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Fleeing Iraqis creating refugee 'crisis'

By Tom / March 23, 2007

As an estimated 40,000-50,000 Iraqis flee their countries each month, governments in the region are reluctant to acknowledge that they are dealing with a full-blown refugee crisis. Kristele Younes writes in Foreign Policy in Focus that the United Nations estimates 2.3 million Iraqis have left since 2003. As a result, there is a "strong need" for host nations to sponsor programs (funded by the UN and donor governments) that will address the needs of this refugee population.

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"Iraqis who are unable to flee the country are now in a queue, waiting their turn to die," is how one Iraqi journalist summarizes conditions in Iraq today. While the US debates whether a civil war is raging in Iraq, thousands of Iraqis face the possibility of death every day all over the country. All Iraqis, whether Sunni, Shi'a, Christian, or other groups such as the Palestinian, are threatened by armed actors. People are targeted because of religious affiliation, economic status, and profession — many, such as doctors, teachers, and even hairdressers, are viewed as being "anti-Islamic."

On a recent mission to Syria, Jordan and Lebanon, Refugees International documented dozens of stories of kidnappings for extortion, forcing families to sell businesses, homes, cars, and other assets to meet kidnappers' demands. Many families had suffered multiple kidnappings, further draining resources. These Iraqis fled the country to escape further kidnappings, often associated with sectarian violence, or the death threats that often followed the kidnappings.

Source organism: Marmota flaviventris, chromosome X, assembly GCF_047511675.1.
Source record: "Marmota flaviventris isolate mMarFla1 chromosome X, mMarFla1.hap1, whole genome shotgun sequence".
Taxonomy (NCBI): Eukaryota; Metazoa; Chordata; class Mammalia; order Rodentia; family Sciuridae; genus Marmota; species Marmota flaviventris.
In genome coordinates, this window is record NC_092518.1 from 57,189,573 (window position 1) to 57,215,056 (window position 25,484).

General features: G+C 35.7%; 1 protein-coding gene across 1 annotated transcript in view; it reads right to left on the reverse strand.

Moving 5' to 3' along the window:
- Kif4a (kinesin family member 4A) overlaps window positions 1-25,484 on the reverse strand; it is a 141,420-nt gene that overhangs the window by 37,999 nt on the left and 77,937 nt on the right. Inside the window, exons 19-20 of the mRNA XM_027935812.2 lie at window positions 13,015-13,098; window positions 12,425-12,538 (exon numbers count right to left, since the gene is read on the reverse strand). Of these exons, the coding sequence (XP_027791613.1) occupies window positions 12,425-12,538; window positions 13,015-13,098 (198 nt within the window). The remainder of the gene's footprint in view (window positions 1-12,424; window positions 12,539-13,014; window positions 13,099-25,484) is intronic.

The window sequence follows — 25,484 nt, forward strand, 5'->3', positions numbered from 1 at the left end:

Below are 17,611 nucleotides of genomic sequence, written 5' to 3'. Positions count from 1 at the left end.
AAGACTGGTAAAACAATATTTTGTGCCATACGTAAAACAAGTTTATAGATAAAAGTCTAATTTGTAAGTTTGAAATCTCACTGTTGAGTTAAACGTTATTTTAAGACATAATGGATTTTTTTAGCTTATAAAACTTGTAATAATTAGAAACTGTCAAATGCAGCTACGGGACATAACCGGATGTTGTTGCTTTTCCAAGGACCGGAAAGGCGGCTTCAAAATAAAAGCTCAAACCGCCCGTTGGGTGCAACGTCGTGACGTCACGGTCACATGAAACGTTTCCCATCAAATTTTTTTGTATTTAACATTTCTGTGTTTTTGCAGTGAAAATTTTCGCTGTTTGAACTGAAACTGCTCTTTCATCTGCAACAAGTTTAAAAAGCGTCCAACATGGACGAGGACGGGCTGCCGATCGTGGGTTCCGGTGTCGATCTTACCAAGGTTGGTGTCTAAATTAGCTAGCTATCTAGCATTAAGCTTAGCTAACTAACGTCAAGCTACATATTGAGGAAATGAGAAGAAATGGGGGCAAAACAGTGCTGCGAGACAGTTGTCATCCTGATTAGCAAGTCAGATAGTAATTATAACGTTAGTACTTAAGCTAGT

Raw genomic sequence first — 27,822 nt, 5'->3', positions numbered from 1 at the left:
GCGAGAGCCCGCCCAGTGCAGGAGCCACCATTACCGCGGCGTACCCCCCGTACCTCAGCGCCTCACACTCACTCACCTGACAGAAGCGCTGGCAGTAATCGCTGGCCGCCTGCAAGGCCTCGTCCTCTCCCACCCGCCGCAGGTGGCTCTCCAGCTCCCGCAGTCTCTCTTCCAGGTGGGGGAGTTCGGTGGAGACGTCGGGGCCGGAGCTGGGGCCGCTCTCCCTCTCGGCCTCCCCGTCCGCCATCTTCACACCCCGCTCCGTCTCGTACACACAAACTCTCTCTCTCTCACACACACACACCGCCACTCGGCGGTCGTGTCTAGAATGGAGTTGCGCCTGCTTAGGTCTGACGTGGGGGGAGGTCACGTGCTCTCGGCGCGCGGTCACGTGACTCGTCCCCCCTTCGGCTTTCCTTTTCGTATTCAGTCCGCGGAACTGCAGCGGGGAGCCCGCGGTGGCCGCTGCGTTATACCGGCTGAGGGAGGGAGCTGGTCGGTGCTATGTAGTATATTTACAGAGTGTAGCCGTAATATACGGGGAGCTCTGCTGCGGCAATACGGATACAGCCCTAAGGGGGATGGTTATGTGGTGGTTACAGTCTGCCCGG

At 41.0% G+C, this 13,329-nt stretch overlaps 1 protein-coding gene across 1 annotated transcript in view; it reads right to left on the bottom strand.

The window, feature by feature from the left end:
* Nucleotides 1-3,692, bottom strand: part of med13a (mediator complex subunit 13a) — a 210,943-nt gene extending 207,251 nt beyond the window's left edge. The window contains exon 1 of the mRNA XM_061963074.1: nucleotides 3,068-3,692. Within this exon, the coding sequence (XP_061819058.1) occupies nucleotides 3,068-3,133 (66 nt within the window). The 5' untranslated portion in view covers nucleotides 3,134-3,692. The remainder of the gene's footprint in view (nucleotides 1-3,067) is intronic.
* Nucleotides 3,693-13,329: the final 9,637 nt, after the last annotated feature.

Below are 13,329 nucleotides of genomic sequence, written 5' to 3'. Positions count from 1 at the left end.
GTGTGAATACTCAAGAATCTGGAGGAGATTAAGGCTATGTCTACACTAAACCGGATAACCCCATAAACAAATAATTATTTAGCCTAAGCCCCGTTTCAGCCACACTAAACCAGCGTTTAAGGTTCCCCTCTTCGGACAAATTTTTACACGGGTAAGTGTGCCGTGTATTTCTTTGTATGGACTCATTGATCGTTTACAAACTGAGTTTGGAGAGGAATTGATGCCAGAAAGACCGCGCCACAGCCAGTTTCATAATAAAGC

The BBC reports that one area that has been particularly hard hit is medical care. Most of the country's best doctors have fled, leaving ordinary Iraqis to deal with chronic shortages of personnel and supplies in a country which was once viewed as having the best medical care in the Middle East. In interviews with the BBC, Iraqi doctors who are now working in Jordan say that as bad as the situation has been described, it is actually worse.

"By the time I left the hospital, there was a great shortage of medicines. Nursing staff was zero," said a professor of neurology. "In the college where I used to teach, five consultants were killed, assassinated."

"Before I left, I was doing a tour with my resident staff. I looked at the ward, I looked at the beds, and I said in a very loud voice: 'This hospital is not good even for pets. No medicines, no bed linens, the smell is very bad. Sewage is out on the floor.'"

The BBC reports that doctors also said militias have not only infiltrated the hospitals (where they will often go into wards and shoot patients from rival groups) but the Health Ministry as well. As a result, many of the doctors left in Iraq will not visit the Ministry for fear they will be kidnapped by one of the armed gangs.

PBS's Online NewsHour reports that the strain is growing increasingly difficult for neighboring countries like Jordan and Syria. The United Nations High Commission on Refugees's Anthony Harper says "the economies and infrastructures of Jordan and Syria are overburdened by the overflow, prompting new regulations at the borders."

"The welcome mat is not so pristine as it was," Harper said. "Neighboring countries have been extremely generous ... but there is an increasing impatience as to how long the Iraqi population will remain."